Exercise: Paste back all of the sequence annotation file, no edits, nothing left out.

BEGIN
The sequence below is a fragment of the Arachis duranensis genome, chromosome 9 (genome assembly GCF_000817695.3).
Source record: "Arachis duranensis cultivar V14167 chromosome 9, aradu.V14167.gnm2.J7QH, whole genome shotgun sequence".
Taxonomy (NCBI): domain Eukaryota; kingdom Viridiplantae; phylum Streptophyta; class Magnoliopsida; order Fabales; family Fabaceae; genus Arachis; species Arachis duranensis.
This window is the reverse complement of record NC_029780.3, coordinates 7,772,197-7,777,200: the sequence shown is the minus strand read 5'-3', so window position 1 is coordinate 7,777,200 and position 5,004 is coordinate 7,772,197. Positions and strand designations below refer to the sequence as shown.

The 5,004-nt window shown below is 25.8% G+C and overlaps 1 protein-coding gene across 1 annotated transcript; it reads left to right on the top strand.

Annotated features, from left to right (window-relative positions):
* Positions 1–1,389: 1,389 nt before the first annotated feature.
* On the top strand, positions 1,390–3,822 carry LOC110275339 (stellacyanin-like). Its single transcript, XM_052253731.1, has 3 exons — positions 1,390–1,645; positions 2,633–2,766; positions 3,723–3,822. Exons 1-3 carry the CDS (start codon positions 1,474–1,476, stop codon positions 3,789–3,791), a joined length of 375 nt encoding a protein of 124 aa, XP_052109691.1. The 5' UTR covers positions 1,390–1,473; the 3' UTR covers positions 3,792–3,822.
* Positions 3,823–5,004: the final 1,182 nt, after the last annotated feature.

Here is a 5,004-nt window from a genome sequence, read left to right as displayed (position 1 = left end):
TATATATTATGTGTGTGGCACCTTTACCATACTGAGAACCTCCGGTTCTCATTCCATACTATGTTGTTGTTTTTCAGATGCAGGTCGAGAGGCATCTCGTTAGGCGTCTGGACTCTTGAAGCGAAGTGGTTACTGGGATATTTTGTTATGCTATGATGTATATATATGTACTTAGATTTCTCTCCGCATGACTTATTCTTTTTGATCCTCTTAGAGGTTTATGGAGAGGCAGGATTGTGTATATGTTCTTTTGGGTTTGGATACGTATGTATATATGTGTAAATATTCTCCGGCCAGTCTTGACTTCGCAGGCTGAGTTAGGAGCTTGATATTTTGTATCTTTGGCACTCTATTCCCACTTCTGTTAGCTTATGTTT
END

The sequence below is a fragment of the Arachis duranensis genome, chromosome 9 (genome assembly GCF_000817695.3).
Source record: "Arachis duranensis cultivar V14167 chromosome 9, aradu.V14167.gnm2.J7QH, whole genome shotgun sequence".
Taxonomy (NCBI): domain Eukaryota; kingdom Viridiplantae; phylum Streptophyta; class Magnoliopsida; order Fabales; family Fabaceae; genus Arachis; species Arachis duranensis.
This window is the reverse complement of record NC_029780.3, coordinates 7,772,197-7,777,200: the sequence shown is the minus strand read 5'-3', so window position 1 is coordinate 7,777,200 and position 5,004 is coordinate 7,772,197. Positions and strand designations below refer to the sequence as shown.

The 5,004-nt window shown below is 25.8% G+C and overlaps 1 protein-coding gene across 1 annotated transcript; it reads left to right on the top strand.

Annotated features, from left to right (window-relative positions):
* Positions 1–1,389: 1,389 nt before the first annotated feature.
* On the top strand, positions 1,390–3,822 carry LOC110275339 (stellacyanin-like). Its single transcript, XM_052253731.1, has 3 exons — positions 1,390–1,645; positions 2,633–2,766; positions 3,723–3,822. Exons 1-3 carry the CDS (start codon positions 1,474–1,476, stop codon positions 3,789–3,791), a joined length of 375 nt encoding a protein of 124 aa, XP_052109691.1. The 5' UTR covers positions 1,390–1,473; the 3' UTR covers positions 3,792–3,822.
* Positions 3,823–5,004: the final 1,182 nt, after the last annotated feature.

Here is a 5,004-nt window from a genome sequence, read left to right as displayed (position 1 = left end):
TATATATTATGTGTGTGGCACCTTTACCATACTGAGAACCTCCGGTTCTCATTCCATACTATGTTGTTGTTTTTCAGATGCAGGTCGAGAGGCATCTCGTTAGGCGTCTGGACTCTTGAAGCGAAGTGGTTACTGGGATATTTTGTTATGCTATGATGTATATATATGTACTTAGATTTCTCTCCGCATGACTTATTCTTTTTGATCCTCTTAGAGGTTTATGGAGAGGCAGGATTGTGTATATGTTCTTTTGGGTTTGGATACGTATGTATATATGTGTAAATATTCTCCGGCCAGTCTTGACTTCGCAGGCTGAGTTAGGAGCTTGATATTTTGTATCTTTGGCACTCTATTCCCACTTCTGTTAGCTTATGTTT